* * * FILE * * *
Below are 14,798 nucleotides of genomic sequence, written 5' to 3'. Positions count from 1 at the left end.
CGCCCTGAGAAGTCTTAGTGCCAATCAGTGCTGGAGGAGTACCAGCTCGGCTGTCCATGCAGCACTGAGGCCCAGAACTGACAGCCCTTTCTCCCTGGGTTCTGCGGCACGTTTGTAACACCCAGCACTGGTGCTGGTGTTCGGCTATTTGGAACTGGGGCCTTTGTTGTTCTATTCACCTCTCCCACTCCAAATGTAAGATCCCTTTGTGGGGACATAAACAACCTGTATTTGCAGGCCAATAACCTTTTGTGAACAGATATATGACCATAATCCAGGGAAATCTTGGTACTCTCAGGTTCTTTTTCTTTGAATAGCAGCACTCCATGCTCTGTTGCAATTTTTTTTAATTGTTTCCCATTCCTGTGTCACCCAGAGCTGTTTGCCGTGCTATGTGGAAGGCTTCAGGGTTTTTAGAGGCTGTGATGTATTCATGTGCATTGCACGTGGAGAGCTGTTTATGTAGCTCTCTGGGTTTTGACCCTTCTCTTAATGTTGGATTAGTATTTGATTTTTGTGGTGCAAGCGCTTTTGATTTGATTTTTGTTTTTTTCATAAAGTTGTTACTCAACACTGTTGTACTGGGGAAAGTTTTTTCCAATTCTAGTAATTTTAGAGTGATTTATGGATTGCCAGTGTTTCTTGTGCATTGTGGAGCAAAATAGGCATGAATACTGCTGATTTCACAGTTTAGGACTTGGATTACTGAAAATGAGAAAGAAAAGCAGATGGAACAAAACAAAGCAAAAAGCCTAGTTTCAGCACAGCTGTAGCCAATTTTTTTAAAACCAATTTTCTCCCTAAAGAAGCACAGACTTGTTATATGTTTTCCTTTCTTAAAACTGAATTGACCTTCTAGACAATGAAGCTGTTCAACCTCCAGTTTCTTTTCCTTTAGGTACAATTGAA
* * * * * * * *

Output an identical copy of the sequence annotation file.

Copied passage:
Below are 14,798 nucleotides of genomic sequence, written 5' to 3'. Positions count from 1 at the left end.
CGCCCTGAGAAGTCTTAGTGCCAATCAGTGCTGGAGGAGTACCAGCTCGGCTGTCCATGCAGCACTGAGGCCCAGAACTGACAGCCCTTTCTCCCTGGGTTCTGCGGCACGTTTGTAACACCCAGCACTGGTGCTGGTGTTCGGCTATTTGGAACTGGGGCCTTTGTTGTTCTATTCACCTCTCCCACTCCAAATGTAAGATCCCTTTGTGGGGACATAAACAACCTGTATTTGCAGGCCAATAACCTTTTGTGAACAGATATATGACCATAATCCAGGGAAATCTTGGTACTCTCAGGTTCTTTTTCTTTGAATAGCAGCACTCCATGCTCTGTTGCAATTTTTTTTAATTGTTTCCCATTCCTGTGTCACCCAGAGCTGTTTGCCGTGCTATGTGGAAGGCTTCAGGGTTTTTAGAGGCTGTGATGTATTCATGTGCATTGCACGTGGAGAGCTGTTTATGTAGCTCTCTGGGTTTTGACCCTTCTCTTAATGTTGGATTAGTATTTGATTTTTGTGGTGCAAGCGCTTTTGATTTGATTTTTGTTTTTTTCATAAAGTTGTTACTCAACACTGTTGTACTGGGGAAAGTTTTTTCCAATTCTAGTAATTTTAGAGTGATTTATGGATTGCCAGTGTTTCTTGTGCATTGTGGAGCAAAATAGGCATGAATACTGCTGATTTCACAGTTTAGGACTTGGATTACTGAAAATGAGAAAGAAAAGCAGATGGAACAAAACAAAGCAAAAAGCCTAGTTTCAGCACAGCTGTAGCCAATTTTTTTAAAACCAATTTTCTCCCTAAAGAAGCACAGACTTGTTATATGTTTTCCTTTCTTAAAACTGAATTGACCTTCTAGACAATGAAGCTGTTCAACCTCCAGTTTCTTTTCCTTTAGGTACAATTGAA